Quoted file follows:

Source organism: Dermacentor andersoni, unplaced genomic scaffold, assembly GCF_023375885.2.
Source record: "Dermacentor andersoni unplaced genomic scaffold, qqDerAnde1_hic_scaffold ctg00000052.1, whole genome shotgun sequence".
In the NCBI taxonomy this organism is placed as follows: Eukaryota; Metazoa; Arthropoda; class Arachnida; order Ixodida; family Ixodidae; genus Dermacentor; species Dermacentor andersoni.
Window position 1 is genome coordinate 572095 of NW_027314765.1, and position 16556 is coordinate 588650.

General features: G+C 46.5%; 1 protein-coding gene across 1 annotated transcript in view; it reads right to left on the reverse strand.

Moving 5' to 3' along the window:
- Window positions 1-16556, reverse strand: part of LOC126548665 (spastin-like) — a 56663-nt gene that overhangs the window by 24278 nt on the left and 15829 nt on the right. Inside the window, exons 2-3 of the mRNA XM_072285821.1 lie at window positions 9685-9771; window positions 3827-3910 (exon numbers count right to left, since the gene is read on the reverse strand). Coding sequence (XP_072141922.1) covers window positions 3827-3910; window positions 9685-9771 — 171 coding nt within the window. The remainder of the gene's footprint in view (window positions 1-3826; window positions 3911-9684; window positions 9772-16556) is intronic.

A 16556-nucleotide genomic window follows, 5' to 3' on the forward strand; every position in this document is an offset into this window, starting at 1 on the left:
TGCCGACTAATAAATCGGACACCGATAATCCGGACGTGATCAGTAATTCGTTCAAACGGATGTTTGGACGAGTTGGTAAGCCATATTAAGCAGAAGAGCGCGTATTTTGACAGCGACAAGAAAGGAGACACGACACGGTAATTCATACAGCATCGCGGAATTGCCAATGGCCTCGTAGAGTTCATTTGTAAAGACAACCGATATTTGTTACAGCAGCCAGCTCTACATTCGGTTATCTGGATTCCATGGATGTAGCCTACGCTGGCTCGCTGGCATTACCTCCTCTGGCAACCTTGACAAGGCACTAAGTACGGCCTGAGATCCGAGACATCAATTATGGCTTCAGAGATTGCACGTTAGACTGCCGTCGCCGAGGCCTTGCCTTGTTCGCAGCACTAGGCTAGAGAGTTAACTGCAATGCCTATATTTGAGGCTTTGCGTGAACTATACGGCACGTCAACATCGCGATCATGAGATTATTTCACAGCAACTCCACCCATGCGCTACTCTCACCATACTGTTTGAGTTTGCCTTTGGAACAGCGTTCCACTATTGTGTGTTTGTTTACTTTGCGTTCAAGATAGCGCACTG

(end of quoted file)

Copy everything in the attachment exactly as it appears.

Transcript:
Source organism: Dermacentor andersoni, unplaced genomic scaffold, assembly GCF_023375885.2.
Source record: "Dermacentor andersoni unplaced genomic scaffold, qqDerAnde1_hic_scaffold ctg00000052.1, whole genome shotgun sequence".
In the NCBI taxonomy this organism is placed as follows: Eukaryota; Metazoa; Arthropoda; class Arachnida; order Ixodida; family Ixodidae; genus Dermacentor; species Dermacentor andersoni.
Window position 1 is genome coordinate 572095 of NW_027314765.1, and position 16556 is coordinate 588650.

General features: G+C 46.5%; 1 protein-coding gene across 1 annotated transcript in view; it reads right to left on the reverse strand.

Moving 5' to 3' along the window:
- Window positions 1-16556, reverse strand: part of LOC126548665 (spastin-like) — a 56663-nt gene that overhangs the window by 24278 nt on the left and 15829 nt on the right. Inside the window, exons 2-3 of the mRNA XM_072285821.1 lie at window positions 9685-9771; window positions 3827-3910 (exon numbers count right to left, since the gene is read on the reverse strand). Coding sequence (XP_072141922.1) covers window positions 3827-3910; window positions 9685-9771 — 171 coding nt within the window. The remainder of the gene's footprint in view (window positions 1-3826; window positions 3911-9684; window positions 9772-16556) is intronic.

A 16556-nucleotide genomic window follows, 5' to 3' on the forward strand; every position in this document is an offset into this window, starting at 1 on the left:
TGCCGACTAATAAATCGGACACCGATAATCCGGACGTGATCAGTAATTCGTTCAAACGGATGTTTGGACGAGTTGGTAAGCCATATTAAGCAGAAGAGCGCGTATTTTGACAGCGACAAGAAAGGAGACACGACACGGTAATTCATACAGCATCGCGGAATTGCCAATGGCCTCGTAGAGTTCATTTGTAAAGACAACCGATATTTGTTACAGCAGCCAGCTCTACATTCGGTTATCTGGATTCCATGGATGTAGCCTACGCTGGCTCGCTGGCATTACCTCCTCTGGCAACCTTGACAAGGCACTAAGTACGGCCTGAGATCCGAGACATCAATTATGGCTTCAGAGATTGCACGTTAGACTGCCGTCGCCGAGGCCTTGCCTTGTTCGCAGCACTAGGCTAGAGAGTTAACTGCAATGCCTATATTTGAGGCTTTGCGTGAACTATACGGCACGTCAACATCGCGATCATGAGATTATTTCACAGCAACTCCACCCATGCGCTACTCTCACCATACTGTTTGAGTTTGCCTTTGGAACAGCGTTCCACTATTGTGTGTTTGTTTACTTTGCGTTCAAGATAGCGCACTG